Conductive Deposits Pose Threats to EVs

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Conductive Deposits Pose Threats to EVs
An electric vehicle's motor partially disasssembled for repair. © P5h / shutterstock.com

Electrically conductive layer deposits are emerging as a new corrosion concern in electric motors in hybrid and electric vehicles, and developing tests to better evaluate such corrosion is important, a Lubrizol official said during a presentation at an SAE International online event last week.

Senior Research Chemist Gregory Hunt leads corrosion research activities across Lubrizol Transportation. Speaking at SAE International’s World Congress Experience Digital Summit held April 13-15, Hunt said that understanding conductive layer deposits is critical to designing lubricants for electrified devices. He said the issue exists primarily where copper wire in a motor winding becomes exposed due to either the manufacturing process or a wire coating failure during operation. Windings are coiled wire that create a magnetic field.

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Hunt explained that if a conducting layer deposit develops, it can connect different phases of the motor winding. “It provides a pathway for current to flow via the deposit,” he said. “In this instance, you’ll get a short circuit. However, it’s much more severe and results in a significant increase in temperature going through the deposit and then the motor winding at that location. This leads to further decomposition of the material and failure of the transmission.”

Tighter carbon dioxide targets are driving original equipment manufacturers to develop more electrified vehicles – hybrids and EVs.  “The consequence is that hardware is evolving to enable this transition,” he said, adding that while there are many different options for placing an electric motor in a vehicle, there are also many options about where you place that motor in connection with the transmission.

“The one thing that’s constant at the moment, however, is the use of conventional fluids across all vehicle platforms,” he said. “However, with increased electrification, new hardware designs and heightened lubricant challenges, conventional fluid evaluations may not be good enough.” Lubrizol has undertaken research activities to address concerns around conducting layer deposits, he said.

“Typical corrosion tests focused either qualitatively or quantitatively on the corrosion reaction rate,” he said. “Little is discussed about the nature of the corrosion product or deposit. Even if a lubricant has a lower corrosion rate, it does not preclude the formation of corrosion deposits. Whilst a lower rate of reaction may result in lower levels of corrosion deposits, the nature of these deposits can be problematic, and [they] are a real area of concern as they may lead to failure of the electrified transmission.”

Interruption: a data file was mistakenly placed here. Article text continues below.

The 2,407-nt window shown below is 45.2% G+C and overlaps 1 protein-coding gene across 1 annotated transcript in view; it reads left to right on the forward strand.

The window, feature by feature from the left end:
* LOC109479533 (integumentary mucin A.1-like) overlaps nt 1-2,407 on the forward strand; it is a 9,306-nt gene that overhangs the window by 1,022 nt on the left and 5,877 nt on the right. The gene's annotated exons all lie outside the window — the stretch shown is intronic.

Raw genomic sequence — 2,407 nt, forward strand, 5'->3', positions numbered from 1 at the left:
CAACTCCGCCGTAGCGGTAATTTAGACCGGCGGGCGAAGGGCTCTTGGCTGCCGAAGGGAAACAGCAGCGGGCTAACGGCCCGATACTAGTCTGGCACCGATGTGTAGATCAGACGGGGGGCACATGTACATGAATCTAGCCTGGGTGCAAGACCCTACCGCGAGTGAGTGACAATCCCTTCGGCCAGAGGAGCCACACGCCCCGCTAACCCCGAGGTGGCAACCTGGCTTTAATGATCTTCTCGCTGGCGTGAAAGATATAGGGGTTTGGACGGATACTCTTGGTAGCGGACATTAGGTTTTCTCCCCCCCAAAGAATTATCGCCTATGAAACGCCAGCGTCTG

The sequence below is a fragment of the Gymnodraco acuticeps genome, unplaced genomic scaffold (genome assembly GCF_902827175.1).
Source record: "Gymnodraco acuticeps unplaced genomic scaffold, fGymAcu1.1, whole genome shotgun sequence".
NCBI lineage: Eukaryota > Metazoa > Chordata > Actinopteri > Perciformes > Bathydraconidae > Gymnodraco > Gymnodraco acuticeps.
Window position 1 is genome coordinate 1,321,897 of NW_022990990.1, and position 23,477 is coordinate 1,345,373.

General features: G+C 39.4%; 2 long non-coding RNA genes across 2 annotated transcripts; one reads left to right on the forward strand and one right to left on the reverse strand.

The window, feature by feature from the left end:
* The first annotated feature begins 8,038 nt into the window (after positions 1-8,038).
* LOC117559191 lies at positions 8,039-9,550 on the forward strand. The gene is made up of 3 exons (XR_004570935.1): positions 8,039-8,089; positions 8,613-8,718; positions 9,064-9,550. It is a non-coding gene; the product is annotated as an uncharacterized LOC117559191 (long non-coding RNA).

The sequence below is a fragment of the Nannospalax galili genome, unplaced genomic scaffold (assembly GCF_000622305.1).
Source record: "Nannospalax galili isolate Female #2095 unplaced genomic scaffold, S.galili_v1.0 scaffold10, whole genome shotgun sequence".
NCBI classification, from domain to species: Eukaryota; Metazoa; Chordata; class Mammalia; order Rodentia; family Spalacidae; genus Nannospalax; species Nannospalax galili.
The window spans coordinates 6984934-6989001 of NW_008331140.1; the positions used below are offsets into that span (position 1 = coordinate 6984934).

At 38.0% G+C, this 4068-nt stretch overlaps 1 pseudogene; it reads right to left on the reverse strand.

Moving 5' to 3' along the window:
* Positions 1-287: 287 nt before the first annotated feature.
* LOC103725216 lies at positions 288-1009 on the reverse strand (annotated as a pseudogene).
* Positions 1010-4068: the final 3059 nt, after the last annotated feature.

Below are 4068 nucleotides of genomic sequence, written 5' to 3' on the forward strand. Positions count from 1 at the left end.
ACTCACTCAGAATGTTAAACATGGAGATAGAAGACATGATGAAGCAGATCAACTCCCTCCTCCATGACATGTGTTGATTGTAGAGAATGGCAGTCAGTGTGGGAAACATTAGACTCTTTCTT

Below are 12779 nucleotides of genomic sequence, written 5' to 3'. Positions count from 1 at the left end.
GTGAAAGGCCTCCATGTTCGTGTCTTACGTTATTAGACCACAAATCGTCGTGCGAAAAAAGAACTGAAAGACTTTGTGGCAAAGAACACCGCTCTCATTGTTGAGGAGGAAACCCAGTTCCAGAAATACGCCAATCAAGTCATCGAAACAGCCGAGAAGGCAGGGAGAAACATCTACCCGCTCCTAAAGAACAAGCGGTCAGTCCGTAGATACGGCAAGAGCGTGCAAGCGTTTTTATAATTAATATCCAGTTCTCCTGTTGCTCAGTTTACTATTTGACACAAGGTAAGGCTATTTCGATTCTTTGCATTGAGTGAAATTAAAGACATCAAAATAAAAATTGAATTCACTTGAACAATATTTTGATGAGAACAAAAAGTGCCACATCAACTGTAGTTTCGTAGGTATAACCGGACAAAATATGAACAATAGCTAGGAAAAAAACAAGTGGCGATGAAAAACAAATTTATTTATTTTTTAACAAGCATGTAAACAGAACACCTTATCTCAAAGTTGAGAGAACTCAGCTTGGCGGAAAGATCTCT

This is one area where conventional lubricant deficiencies due to hardware changes may exist, Hunt noted. “For example, the introduction of the motor winding in contact with the lubricant brings about a new operating condition,” Hunt explained. “There’s a much wider range of temperatures accessible to the lubricant.” He pointed out that the windings in an electrified vehicle’s motor may experience significantly higher temperature spikes, up to 180 degrees Celsius. Vapor corrosion is also a concern with the lubricants on the windings.

“Traditional alloys or metals used in electrified devices can now experience stray currents or be powered as sensors,” he said. “This energized corrosion phenomena can bring about new corrosion concerns when interacting with the lubricant additives.”

Another corrosion concern, he noted, involves the use of the use of electronic control modules or circuits. “One of the concerns here is with conducting layer deposits forming and causing a short circuit in the small spaces between component chips,” he added.

According to Hunt, while conducting layer deposits is a new area of concern for electric motors and lubricants, the micro-electronics industry has examined a similar phenomena in printed circuit board failures since the 1970s.

Hunt said the company designed its Lubrizol Wire Corrosion test to improve copper corrosion evaluation results by providing a direct measure of corrosion rate, either as a result of metal disillusionment or formation of a corrosion layer. “The differences in corrosion rate are useful in determining the corrosion propensity for a given lubricant and have value in differentiating lubricant performance. However, the corrosion rate measurement does not on its own provide information about corrosion product,” he explained. “It’s simply just how quickly corrosion products will form.”

The company has also developed a conductive layer test to characterize the conductivity of the corrosion product in situ.

According to Hunt, Lubrizol has been leaning on the micro-electronics industry for understanding about the issue. “Whilst we have been evaluating conducting layer deposits for over half a decade, this is by no means the only method for evaluating this issue,” he said. “Further method development will demonstrate the need for such evaluations in future lubricant performance tests.”

Hunt said the R&D test can distinguish well between different lubricant performances but that there is currently no industry standard method for assessing conductive layer deposit formation.

“Conducting layer deposits are a concern and should be considered when evaluating lubricants used in electrified devices,” he said. “Changes in conductance can be measured in real time, providing an insight into the conditions that cause deposit formation.”

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